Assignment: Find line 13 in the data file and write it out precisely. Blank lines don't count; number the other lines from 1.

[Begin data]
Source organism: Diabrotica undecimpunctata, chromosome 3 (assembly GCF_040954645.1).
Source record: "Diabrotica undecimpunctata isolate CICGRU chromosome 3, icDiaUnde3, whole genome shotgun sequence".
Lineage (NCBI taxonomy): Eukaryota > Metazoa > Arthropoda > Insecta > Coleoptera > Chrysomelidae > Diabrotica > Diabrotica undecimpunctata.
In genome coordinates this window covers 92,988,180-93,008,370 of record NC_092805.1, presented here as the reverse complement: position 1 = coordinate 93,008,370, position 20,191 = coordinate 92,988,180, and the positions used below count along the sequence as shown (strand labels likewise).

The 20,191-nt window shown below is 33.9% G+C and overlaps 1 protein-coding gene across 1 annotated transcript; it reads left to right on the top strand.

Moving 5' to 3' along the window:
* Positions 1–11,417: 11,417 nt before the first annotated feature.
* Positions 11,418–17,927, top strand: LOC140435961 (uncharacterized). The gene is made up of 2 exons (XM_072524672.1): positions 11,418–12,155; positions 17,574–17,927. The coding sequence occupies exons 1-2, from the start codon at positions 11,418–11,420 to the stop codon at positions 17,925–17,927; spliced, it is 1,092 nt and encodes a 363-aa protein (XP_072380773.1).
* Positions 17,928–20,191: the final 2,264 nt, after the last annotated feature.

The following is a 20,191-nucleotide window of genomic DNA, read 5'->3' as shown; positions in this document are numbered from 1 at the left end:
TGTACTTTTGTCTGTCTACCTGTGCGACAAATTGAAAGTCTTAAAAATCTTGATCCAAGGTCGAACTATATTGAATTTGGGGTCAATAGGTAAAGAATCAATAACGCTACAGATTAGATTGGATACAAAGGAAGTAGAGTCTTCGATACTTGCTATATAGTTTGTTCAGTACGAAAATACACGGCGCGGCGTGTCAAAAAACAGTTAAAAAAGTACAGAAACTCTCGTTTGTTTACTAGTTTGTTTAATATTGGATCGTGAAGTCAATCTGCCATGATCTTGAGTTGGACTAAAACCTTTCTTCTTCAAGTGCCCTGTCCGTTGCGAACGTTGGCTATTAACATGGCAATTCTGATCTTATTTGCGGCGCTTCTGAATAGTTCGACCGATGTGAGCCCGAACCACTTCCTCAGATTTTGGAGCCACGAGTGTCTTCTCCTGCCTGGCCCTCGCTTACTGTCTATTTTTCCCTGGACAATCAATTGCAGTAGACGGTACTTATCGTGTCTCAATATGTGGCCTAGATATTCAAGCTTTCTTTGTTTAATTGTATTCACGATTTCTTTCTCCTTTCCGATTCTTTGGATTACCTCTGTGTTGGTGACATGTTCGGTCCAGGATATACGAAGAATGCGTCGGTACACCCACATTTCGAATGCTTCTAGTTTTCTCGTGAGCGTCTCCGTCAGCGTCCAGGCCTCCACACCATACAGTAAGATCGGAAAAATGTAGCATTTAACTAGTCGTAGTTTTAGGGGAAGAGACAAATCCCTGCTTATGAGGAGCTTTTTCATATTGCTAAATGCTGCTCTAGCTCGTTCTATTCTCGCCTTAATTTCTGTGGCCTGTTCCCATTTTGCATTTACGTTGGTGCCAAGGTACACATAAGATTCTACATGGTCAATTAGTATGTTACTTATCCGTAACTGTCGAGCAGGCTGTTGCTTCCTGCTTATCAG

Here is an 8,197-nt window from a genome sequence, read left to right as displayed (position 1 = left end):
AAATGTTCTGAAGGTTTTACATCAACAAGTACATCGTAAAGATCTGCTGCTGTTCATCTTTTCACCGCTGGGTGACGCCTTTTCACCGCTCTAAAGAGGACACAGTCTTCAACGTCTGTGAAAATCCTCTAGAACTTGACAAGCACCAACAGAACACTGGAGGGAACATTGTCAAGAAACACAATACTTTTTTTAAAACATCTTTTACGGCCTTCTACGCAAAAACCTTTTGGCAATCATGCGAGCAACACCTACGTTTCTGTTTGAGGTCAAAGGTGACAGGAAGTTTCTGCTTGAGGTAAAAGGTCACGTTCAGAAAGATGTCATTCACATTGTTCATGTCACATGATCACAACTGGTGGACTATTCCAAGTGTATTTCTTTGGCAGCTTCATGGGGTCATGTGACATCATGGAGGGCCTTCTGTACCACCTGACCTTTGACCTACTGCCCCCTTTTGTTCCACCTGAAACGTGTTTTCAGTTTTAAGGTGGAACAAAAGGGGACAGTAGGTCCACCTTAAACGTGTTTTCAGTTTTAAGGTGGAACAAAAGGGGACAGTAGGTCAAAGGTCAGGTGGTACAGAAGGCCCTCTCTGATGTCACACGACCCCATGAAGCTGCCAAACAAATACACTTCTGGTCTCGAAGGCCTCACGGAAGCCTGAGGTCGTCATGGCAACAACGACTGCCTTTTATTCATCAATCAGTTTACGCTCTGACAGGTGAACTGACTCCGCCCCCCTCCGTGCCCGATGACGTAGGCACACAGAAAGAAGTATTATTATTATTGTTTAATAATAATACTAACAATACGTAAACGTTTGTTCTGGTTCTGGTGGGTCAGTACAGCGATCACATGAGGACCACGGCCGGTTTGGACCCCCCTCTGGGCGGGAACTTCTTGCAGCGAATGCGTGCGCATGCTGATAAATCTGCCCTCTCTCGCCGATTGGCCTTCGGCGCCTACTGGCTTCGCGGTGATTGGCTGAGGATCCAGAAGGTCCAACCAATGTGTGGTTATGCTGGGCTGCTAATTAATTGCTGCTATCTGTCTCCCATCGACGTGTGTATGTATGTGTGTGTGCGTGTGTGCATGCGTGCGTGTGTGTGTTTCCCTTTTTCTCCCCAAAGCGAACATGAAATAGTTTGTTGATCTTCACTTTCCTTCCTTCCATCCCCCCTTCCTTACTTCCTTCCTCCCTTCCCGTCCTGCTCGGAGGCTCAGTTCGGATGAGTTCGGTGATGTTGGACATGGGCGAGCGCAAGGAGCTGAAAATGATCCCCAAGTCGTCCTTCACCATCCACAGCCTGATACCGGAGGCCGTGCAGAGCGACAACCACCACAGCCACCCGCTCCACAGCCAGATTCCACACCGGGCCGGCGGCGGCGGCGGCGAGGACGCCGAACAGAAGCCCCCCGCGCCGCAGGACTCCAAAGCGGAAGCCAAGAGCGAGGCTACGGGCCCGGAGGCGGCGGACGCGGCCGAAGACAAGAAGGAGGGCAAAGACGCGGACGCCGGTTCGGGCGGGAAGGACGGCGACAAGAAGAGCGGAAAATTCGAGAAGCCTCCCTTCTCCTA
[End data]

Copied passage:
AAATGTTCTGAAGGTTTTACATCAACAAGTACATCGTAAAGATCTGCTGCTGTTCATCTTTTCACCGCTGGGTGACGCCTTTTCACCGCTCTAAAGAGGACACAGTCTTCAACGTCTGTGAAAATCCTCTAGAACTTGACAAGCACCAACAGAACACTGGAGGGAACATTGTCAAGAAACACAATACTTTTTTTAAAACATCTTTTACGGCCTTCTACGCAAAAACCTTTTGGCAATCATGCGAGCAACACCTACGTTTCTGTTTGAGGTCAAAGGTGACAGGAAGTTTCTGCTTGAGGTAAAAGGTCACGTTCAGAAAGATGTCATTCACATTGTTCATGTCACATGATCACAACTGGTGGACTATTCCAAGTGTATTTCTTTGGCAGCTTCATGGGGTCATGTGACATCATGGAGGGCCTTCTGTACCACCTGACCTTTGACCTACTGCCCCCTTTTGTTCCACCTGAAACGTGTTTTCAGTTTTAAGGTGGAACAAAAGGGGACAGTAGGTCCACCTTAAACGTGTTTTCAGTTTTAAGGTGGAACAAAAGGGGACAGTAGGTCAAAGGTCAGGTGGTACAGAAGGCCCTCTCTGATGTCACACGACCCCATGAAGCTGCCAAACAAATACACTTCTGGTCTCGAAGGCCTCACGGAAGCCTGAGGTCGTCATGGCAACAACGACTGCCTTTTATTCATCAATCAGTTTACGCTCTGACAGGTGAACTGACTCCGCCCCCCTCCGTGCCCGATGACGTAGGCACACAGAAAGAAGTATTATTATTATTGTTTAATAATAATACTAACAATACGTAAACGTTTGTTCTGGTTCTGGTGGGTCAGTACAGCGATCACATGAGGACCACGGCCGGTTTGGACCCCCCTCTGGGCGGGAACTTCTTGCAGCGAATGCGTGCGCATGCTGATAAATCTGCCCTCTCTCGCCGATTGGCCTTCGGCGCCTACTGGCTTCGCGGTGATTGGCTGAGGATCCAGAAGGTCCAACCAATGTGTGGTTATGCTGGGCTGCTAATTAATTGCTGCTATCTGTCTCCCATCGACGTGTGTATGTATGTGTGTGTGCGTGTGTGCATGCGTGCGTGTGTGTGTTTCCCTTTTTCTCCCCAAAGCGAACATGAAATAGTTTGTTGATCTTCACTTTCCTTCCTTCCATCCCCCCTTCCTTACTTCCTTCCTCCCTTCCCGTCCTGCTCGGAGGCTCAGTTCGGATGAGTTCGGTGATGTTGGACATGGGCGAGCGCAAGGAGCTGAAAATGATCCCCAAGTCGTCCTTCACCATCCACAGCCTGATACCGGAGGCCGTGCAGAGCGACAACCACCACAGCCACCCGCTCCACAGCCAGATTCCACACCGGGCCGGCGGCGGCGGCGGCGAGGACGCCGAACAGAAGCCCCCCGCGCCGCAGGACTCCAAAGCGGAAGCCAAGAGCGAGGCTACGGGCCCGGAGGCGGCGGACGCGGCCGAAGACAAGAAGGAGGGCAAAGACGCGGACGCCGGTTCGGGCGGGAAGGACGGCGACAAGAAGAGCGGAAAATTCGAGAAGCCTCCCTTCTCCTA